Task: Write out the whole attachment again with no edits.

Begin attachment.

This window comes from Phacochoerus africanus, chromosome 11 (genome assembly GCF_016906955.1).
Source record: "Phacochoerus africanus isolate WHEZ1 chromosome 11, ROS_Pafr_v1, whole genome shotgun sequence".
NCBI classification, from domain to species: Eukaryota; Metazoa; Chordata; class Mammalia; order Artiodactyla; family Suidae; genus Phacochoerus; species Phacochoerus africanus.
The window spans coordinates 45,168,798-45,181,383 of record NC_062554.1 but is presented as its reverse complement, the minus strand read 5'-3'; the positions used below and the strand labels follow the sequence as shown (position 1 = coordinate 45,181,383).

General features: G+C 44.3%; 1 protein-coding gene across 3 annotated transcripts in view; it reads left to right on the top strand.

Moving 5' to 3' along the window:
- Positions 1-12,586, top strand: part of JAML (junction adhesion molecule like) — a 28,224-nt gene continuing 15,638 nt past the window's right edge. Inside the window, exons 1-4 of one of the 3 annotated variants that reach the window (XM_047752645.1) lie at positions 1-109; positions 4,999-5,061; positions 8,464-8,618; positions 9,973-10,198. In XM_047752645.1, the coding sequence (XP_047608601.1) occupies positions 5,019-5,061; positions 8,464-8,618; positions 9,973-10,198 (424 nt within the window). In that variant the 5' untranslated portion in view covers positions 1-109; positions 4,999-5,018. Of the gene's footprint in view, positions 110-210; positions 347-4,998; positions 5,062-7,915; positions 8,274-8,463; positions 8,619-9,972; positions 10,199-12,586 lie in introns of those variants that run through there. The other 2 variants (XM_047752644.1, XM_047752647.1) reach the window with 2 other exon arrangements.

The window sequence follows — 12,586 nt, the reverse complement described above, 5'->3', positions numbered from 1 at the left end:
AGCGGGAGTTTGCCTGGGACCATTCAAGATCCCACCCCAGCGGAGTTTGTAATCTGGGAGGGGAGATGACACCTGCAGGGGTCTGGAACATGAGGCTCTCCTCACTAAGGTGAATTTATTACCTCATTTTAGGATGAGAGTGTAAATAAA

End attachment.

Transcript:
This window comes from Phacochoerus africanus, chromosome 11 (genome assembly GCF_016906955.1).
Source record: "Phacochoerus africanus isolate WHEZ1 chromosome 11, ROS_Pafr_v1, whole genome shotgun sequence".
NCBI classification, from domain to species: Eukaryota; Metazoa; Chordata; class Mammalia; order Artiodactyla; family Suidae; genus Phacochoerus; species Phacochoerus africanus.
The window spans coordinates 45,168,798-45,181,383 of record NC_062554.1 but is presented as its reverse complement, the minus strand read 5'-3'; the positions used below and the strand labels follow the sequence as shown (position 1 = coordinate 45,181,383).

General features: G+C 44.3%; 1 protein-coding gene across 3 annotated transcripts in view; it reads left to right on the top strand.

Moving 5' to 3' along the window:
- Positions 1-12,586, top strand: part of JAML (junction adhesion molecule like) — a 28,224-nt gene continuing 15,638 nt past the window's right edge. Inside the window, exons 1-4 of one of the 3 annotated variants that reach the window (XM_047752645.1) lie at positions 1-109; positions 4,999-5,061; positions 8,464-8,618; positions 9,973-10,198. In XM_047752645.1, the coding sequence (XP_047608601.1) occupies positions 5,019-5,061; positions 8,464-8,618; positions 9,973-10,198 (424 nt within the window). In that variant the 5' untranslated portion in view covers positions 1-109; positions 4,999-5,018. Of the gene's footprint in view, positions 110-210; positions 347-4,998; positions 5,062-7,915; positions 8,274-8,463; positions 8,619-9,972; positions 10,199-12,586 lie in introns of those variants that run through there. The other 2 variants (XM_047752644.1, XM_047752647.1) reach the window with 2 other exon arrangements.

The window sequence follows — 12,586 nt, the reverse complement described above, 5'->3', positions numbered from 1 at the left end:
AGCGGGAGTTTGCCTGGGACCATTCAAGATCCCACCCCAGCGGAGTTTGTAATCTGGGAGGGGAGATGACACCTGCAGGGGTCTGGAACATGAGGCTCTCCTCACTAAGGTGAATTTATTACCTCATTTTAGGATGAGAGTGTAAATAAA